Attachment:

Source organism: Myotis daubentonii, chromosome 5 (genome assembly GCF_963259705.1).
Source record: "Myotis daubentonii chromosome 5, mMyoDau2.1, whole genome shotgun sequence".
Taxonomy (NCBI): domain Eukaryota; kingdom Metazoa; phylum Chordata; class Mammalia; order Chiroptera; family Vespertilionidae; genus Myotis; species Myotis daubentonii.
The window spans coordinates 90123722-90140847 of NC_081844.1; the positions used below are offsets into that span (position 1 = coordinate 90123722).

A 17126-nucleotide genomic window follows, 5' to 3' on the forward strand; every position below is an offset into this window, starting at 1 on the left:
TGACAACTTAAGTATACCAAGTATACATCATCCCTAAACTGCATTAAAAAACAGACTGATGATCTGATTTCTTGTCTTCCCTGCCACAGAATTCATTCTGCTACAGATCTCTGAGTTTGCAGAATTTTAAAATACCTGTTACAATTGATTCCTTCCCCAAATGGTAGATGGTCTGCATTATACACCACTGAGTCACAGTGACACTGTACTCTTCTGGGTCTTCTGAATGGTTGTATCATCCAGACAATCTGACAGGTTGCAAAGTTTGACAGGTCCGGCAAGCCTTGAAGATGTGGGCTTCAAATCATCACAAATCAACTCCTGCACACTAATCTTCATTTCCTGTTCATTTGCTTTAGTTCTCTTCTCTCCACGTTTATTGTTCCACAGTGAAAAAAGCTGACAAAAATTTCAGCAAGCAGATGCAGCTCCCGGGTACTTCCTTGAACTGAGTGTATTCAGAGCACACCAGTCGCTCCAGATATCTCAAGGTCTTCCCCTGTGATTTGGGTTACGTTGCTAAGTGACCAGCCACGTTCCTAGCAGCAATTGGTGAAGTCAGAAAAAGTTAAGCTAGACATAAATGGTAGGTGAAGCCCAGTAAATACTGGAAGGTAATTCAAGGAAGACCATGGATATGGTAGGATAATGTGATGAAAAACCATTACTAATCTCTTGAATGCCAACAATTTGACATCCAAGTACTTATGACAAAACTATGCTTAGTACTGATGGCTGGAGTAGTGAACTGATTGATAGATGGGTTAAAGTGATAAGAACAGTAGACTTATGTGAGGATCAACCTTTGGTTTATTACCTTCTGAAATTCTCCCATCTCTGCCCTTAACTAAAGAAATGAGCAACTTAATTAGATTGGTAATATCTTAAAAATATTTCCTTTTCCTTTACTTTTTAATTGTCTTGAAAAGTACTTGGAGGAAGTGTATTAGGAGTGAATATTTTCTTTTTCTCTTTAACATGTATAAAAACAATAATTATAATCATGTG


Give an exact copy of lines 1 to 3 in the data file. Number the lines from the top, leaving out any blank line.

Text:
Source organism: Myotis daubentonii, chromosome 5 (genome assembly GCF_963259705.1).
Source record: "Myotis daubentonii chromosome 5, mMyoDau2.1, whole genome shotgun sequence".
Taxonomy (NCBI): domain Eukaryota; kingdom Metazoa; phylum Chordata; class Mammalia; order Chiroptera; family Vespertilionidae; genus Myotis; species Myotis daubentonii.